No, this is not going to be an article about movie soundtracks.
Throughout music history, popular tunes have formed the basis of arrangements, fantasias, and variation suites. Once a melody becomes well known, demand for it becomes widespread; however, musicians and connoisseurs alike don’t want to hear the same simple thing over and over again. Thus is born the arrangement: for the delight of the listener, to show off the technique of the performer, or the invention of the composer. Let’s look at a few examples from composers of the past 500 years.
Traditional Spiritual “I Am a Poor Wayfaring Stranger”
Instead of starting with the older examples, I’d like to showcase something that might surprise my readers: the traditional spiritual “I Am a Poor Wayfaring Stranger.” Virtuosic German countertenor Andreas Scholl has recorded several stunning arrangements of this spiritual. Here you have music of the American folk tradition of the 19th century meeting a classically trained singer: in this recording, Scholl is accompanied by an early baroque style archlute but playing a very modern semi-blues accompaniment. This version uses a bit more of a traditional harmonic arrangement, with an orchestral touch—I think I prefer it.
Orthodox. Faithful. Free.
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Modern Orchestral Arrangements of Folk Tunes
In the modern era, composers like Ralph Vaughan Williams and Percy Grainger have taken traditional folk tunes and turned them into orchestral fantasias. William’s “Fantasia on ‘Greensleeves’” is a worthily famous example, while Grainger’s “Country Gardens” has a delightful fair-ground bounce and pomposity to it. A very simple example of a period arrangement of “Greensleeves” can be heard played by yours truly here.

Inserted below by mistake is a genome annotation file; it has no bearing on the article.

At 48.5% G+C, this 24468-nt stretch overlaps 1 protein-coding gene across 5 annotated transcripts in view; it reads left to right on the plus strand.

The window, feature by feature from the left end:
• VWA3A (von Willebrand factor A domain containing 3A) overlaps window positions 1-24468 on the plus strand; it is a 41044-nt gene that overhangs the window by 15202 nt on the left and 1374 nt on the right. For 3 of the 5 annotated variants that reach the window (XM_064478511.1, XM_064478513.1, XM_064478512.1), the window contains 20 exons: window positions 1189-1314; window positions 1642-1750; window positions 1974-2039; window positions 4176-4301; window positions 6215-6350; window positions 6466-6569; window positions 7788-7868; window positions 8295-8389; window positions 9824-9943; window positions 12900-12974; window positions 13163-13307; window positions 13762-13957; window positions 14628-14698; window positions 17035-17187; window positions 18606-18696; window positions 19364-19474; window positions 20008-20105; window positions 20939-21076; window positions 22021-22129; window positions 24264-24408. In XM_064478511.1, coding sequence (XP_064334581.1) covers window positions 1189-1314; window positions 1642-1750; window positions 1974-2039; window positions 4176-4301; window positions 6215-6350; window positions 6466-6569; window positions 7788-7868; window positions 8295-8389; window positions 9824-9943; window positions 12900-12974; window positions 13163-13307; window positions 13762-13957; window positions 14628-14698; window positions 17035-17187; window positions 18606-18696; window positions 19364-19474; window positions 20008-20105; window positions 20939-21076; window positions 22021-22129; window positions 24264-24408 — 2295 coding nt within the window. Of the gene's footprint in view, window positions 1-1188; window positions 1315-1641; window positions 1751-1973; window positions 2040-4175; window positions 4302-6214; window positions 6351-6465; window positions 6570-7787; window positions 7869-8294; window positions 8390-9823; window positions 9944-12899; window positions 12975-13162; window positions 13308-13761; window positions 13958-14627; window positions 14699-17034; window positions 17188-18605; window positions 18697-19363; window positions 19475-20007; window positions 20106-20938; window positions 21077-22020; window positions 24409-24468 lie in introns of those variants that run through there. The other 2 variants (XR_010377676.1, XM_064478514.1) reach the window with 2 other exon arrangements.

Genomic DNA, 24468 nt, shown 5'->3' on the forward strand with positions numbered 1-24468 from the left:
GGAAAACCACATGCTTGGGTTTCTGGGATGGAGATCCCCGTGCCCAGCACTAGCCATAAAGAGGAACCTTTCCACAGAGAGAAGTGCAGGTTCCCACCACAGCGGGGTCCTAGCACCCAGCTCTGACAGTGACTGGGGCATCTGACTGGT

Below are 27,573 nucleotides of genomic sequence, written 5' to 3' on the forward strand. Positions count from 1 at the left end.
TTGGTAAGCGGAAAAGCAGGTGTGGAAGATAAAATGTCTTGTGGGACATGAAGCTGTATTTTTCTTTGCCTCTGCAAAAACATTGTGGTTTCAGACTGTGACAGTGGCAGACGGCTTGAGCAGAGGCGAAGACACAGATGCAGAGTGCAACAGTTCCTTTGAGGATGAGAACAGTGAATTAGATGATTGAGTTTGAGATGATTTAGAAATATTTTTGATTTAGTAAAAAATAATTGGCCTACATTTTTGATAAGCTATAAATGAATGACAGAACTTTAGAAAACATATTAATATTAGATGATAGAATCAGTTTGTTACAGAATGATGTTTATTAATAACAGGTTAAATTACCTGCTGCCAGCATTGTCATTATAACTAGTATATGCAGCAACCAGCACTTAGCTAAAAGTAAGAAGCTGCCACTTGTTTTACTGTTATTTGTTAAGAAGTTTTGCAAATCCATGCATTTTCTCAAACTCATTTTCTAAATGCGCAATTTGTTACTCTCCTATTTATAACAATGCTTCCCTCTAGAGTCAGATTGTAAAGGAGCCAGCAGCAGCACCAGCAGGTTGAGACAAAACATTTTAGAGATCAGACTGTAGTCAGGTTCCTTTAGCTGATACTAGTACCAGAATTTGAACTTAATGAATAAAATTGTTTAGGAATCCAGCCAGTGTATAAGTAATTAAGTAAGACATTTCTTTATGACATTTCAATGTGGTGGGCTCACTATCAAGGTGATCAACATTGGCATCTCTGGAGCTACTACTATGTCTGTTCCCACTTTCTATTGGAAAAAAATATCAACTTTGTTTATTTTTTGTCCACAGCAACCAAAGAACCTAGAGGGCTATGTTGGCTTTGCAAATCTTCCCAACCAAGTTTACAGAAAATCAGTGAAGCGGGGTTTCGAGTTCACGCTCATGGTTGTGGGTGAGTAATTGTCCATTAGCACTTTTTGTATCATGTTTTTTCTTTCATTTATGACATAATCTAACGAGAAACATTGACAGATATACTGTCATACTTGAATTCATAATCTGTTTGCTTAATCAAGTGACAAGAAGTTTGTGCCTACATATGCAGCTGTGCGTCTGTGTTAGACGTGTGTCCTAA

Scholl’s rendition of the English folk tune “Down by Salley Gardens” is also a beautiful interpretation of folk pathos, albeit on much more wistful lines. Arvo Pärt’s Estonian lullaby arrangement is not to be missed either!
“Browning,” or “The Leaves Be Green”
Ok, now jump back five hundred years to my personal specialty in music. The Renaissance was no exception. Numerous popular tunes were arranged with incredible creativity to create new masterworks with very little resemblance to the original themes they incorporated.
William Byrd took a couple of measures of an Elizabethan tune and created a five-part viol variation on it, with the tune being repeated over and over again by different parts in different ways, sometimes as the actually melody, other times as the bass or an inner voice. The King’s Singers’ arrangement to commemorate Byrd’s 400th anniversary reintroduced the sung theme for context at the beginning so you can hear what the following music is based on. And at the end, they enter again using Byrd’s music: “The Leaves be Green” is also known as “Browning” from the lyrics that follow the title, “The leaves be green, the nuts be brown…”
The last piece is from the early Renaissance. Starting life as a French love song, “Mille Regretz’s” simple melody and four-voice harmony continued in countless versions, with new texts. It even became the basis of a Mass setting by the Spanish composer Christobal de Morales—see if you can spot the melody in the Kyrie! Elam Rotem has a neat episode on this piece for those interested in 20 minutes of nerdy music analysis.
So, there you have a few examples of “theme songs” which you probably were not expecting when you clicked on the title of this article. Hopefully you’ve enjoyed hearing familiar tunes in a new light; and hopefully you’ve also discovered some new tunes to keep an ear out for variations on: a little respite in this “world of woe” as we look for glimpses of “that bright world to which” we go.
Editor’s Note: This is the seventh in a series of articles explaining great works of music “in a nutshell.”